|Swing by Mission Cantina in Hollywood, the Alibi Room next to Culver City or El Prado in Echo Park and you'll find comfortable watering holes with good drinks and appetizers and a great vibe.
YOUR favorite bar got you down lately? The miasma of dismal parking opportunities along the Canter's-dominated stretch of Fairfax Avenue has had you circling the Dime more times than you'd care to count. The last time you cozied up to the bartender at Frank 'n Hank's in Koreatown, a dart whizzed by so close to your ear that you could have come away with an unintended piercing.
You've endured achingly hip crowds, doorman turndowns, $12 valet parking -- and, that can't-a-gal-just-enjoy-her-beer indignity -- being forced to covetously hover over occupied tables with full glasses in hand while hoping for a few seats for you and your pals. It's enough to drive you to drink -- if you could find a spot to have one.
And as cooler weather approaches (finally), all you want is an easy place to meet a few good friends who've pulled on chummy sweaters and are willing to drive halfway across town (maybe with a date or an out-of-town visitor in tow) to convene for some lively conversation and a glass of Pinot, a draft Belgian ale or a decent sidecar, plus a few well-turned-out appetizers. No Leonardo DiCaprio sightings necessary.
Well, there's great news. A handful of bars and wine bars have popped up in some geographically convenient "meet-me-in-the-middle" locations, where rendezvousing with friends and lovers is exactly the point.
And once you're there, it just gets better, thanks to happy-making amenities like glorious retro-SoCal parking (in lots!!), comfy seating, not-too-loud music, no big-screen TVs, no bad attitudes from behind the bar, ambience that manages to have an alluring patina or some chic design without crossing the border to divey or to too-much-Ultrasuede sleek -- plus good food and drink.
Filling a gap
"SOMETHING was missing here in L.A." in terms of bars, says George Abou-Daoud, who opened the Bowery on Sunset Boulevard in Hollywood three years ago, followed by the Delancey down the street in April and most recently Mission Cantina (next door to Delancey) in August.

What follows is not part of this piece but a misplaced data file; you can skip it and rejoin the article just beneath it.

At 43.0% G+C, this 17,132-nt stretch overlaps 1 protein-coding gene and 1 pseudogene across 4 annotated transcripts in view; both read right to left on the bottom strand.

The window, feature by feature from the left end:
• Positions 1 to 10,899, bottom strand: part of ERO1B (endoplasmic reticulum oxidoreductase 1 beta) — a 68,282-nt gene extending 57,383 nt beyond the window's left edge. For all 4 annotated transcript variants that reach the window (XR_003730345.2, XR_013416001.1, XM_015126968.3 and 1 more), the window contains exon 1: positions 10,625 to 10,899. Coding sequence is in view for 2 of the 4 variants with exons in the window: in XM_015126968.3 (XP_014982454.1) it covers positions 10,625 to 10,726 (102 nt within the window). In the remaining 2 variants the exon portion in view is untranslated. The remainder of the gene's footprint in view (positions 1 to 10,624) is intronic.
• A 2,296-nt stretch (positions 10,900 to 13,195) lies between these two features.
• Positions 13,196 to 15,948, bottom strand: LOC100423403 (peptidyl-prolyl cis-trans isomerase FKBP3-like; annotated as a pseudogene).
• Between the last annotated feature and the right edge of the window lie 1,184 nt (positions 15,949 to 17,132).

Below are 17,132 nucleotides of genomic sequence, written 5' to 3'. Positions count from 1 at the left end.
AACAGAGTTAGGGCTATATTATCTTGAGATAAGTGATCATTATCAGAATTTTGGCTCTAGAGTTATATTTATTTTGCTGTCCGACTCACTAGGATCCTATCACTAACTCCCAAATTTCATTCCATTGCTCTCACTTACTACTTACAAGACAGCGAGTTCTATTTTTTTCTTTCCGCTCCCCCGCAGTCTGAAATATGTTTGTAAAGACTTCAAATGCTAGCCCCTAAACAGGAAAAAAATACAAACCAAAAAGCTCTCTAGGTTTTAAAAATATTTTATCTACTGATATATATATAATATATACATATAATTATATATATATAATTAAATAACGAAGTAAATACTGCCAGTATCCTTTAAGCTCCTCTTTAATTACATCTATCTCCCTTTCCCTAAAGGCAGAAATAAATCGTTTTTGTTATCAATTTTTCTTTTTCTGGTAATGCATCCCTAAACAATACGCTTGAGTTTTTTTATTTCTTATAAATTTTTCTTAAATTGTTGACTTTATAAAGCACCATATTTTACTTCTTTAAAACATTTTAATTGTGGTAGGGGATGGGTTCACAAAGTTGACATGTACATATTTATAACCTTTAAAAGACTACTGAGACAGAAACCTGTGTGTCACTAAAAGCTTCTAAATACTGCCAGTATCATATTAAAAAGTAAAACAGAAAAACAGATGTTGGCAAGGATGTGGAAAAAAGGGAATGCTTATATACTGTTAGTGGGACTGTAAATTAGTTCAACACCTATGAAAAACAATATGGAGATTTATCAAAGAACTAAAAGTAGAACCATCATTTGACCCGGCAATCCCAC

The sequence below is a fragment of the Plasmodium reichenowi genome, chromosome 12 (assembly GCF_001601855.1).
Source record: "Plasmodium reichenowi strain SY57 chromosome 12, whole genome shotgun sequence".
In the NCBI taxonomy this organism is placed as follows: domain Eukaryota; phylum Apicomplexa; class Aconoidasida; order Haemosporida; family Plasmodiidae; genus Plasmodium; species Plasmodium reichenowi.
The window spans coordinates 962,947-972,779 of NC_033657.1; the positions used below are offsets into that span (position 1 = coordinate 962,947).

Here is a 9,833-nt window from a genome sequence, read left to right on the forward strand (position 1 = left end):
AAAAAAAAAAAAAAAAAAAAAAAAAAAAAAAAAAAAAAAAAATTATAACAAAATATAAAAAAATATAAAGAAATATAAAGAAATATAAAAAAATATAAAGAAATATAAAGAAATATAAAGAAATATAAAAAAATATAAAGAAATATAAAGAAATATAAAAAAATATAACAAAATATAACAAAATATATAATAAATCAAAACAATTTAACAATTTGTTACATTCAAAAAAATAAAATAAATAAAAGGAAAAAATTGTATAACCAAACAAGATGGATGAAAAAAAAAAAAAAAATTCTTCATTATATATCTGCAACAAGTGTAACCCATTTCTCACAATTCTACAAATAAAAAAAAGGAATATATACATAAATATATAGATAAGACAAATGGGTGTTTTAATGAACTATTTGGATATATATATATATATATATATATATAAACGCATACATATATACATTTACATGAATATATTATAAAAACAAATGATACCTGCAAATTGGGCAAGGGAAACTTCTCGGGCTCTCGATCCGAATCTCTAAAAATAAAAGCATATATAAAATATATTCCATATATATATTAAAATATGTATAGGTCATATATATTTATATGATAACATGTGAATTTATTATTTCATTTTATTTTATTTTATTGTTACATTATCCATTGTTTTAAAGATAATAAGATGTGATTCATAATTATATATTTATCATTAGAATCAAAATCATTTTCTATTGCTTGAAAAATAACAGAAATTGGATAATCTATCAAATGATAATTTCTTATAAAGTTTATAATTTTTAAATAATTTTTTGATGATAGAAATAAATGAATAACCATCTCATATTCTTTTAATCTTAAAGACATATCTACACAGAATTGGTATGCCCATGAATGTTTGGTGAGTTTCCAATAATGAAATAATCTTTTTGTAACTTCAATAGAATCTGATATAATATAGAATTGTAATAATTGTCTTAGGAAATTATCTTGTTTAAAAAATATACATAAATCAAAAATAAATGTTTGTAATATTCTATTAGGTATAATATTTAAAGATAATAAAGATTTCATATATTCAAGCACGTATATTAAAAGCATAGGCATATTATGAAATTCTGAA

"There were sports bars, there were clubs, there were restaurants, there were fast food places," Abou-Daoud says. "There wasn't a place that was a bar where people can just hang out and socialize and the food is consistently good and it wasn't a restaurant -- the bar has to be an integral part of it. I don't mean you come to the restaurant and wait at the bar."
The clever happenstance is that Abou-Daoud -- a New York transplant -- homed in on a part of Hollywood where you can actually find a place to park and yet still be within convenient distance of say, the ArcLight for a movie.
Two fellows have made themselves comfortable in one of the high booths that line one side of Mission Cantina and have ordered margaritas. Not long thereafter, two women -- their faces cheerful and relaxed (that's the look of no-hassle parking) -- walk through the door, and as the bartender shouts "Hey!," the two men's eyes light up and the ladies slide into their booth. Coziness all around.
It's not just about the easy parking. These new watering holes are reflective of their neighborhoods; they acknowledge that locals in the South Bay, Echo Park, the uncool edge of Culver City and elsewhere will support an attractive, comfortable place to drop by for a quaff.
Recent bar makeovers have revamped such former dives as the Alibi Room on the border of Culver City or El Prado in Echo Park in ways thoughtful enough that you don't too painfully miss the former magnificence of -- in the Alibi's case -- a well-worn pool table circled by cigarette smokers who donned Allman Brothers concert T-shirts without irony. Now the Alibi has a dramatic, lacquered wood triangular bar, a gallery of wry, formalist photographs of swimming pools along one wall, a trim sofa-by-the-fireplace conversation nook, sake and wineglass storage suspended from the ceiling and a menu featuring prosciutto panini and artisanal cheese. And there's still a parking lot -- tiny, but real.
These new spots embrace ambience values seemingly from another era. Blaring flat-screen TVs aren't de rigueur, and neither are VIP rooms. "Clients are asking for designs that reflect 'meeting places,' comfortable areas where people can come and hang out," says Ana Henton, principal of Mass Architecture & Design, who designed Bacaro wine bar in West Adams and is working on another wine bar, Cork Bar downtown in the Evo building in South Park. There's no VIP seating or areas for bottle service, she says. "A space where people can just hang out tends to be more open."
Sometimes, she says, this translates into seating that's all the same height, such as bar-height tables. Those, says Henton, are at "eye level with the bartenders or people standing -- much easier for conversation. At Bacaro, everyone is at rustic wood tables, which makes for a 'sitting around the kitchen table' atmosphere."
Easy to get to them
WINE bars such as City Sip in Echo Park and Bacaro bring more than vino to under-served areas. They're a window onto a neighborhood, a way to start getting acquainted with an area not within a mile of your home or office. You're in Hollywood and your friend's in Pasadena? Take Sunset Boulevard to City Sip while your friend takes the 2 straight into Echo Park, and before you know it, you're both sitting down with a glass of slightly effervescent Lini Lambrusco and a soft-ripened Cana de Oveja sheep's milk cheese served with a little lavender honey.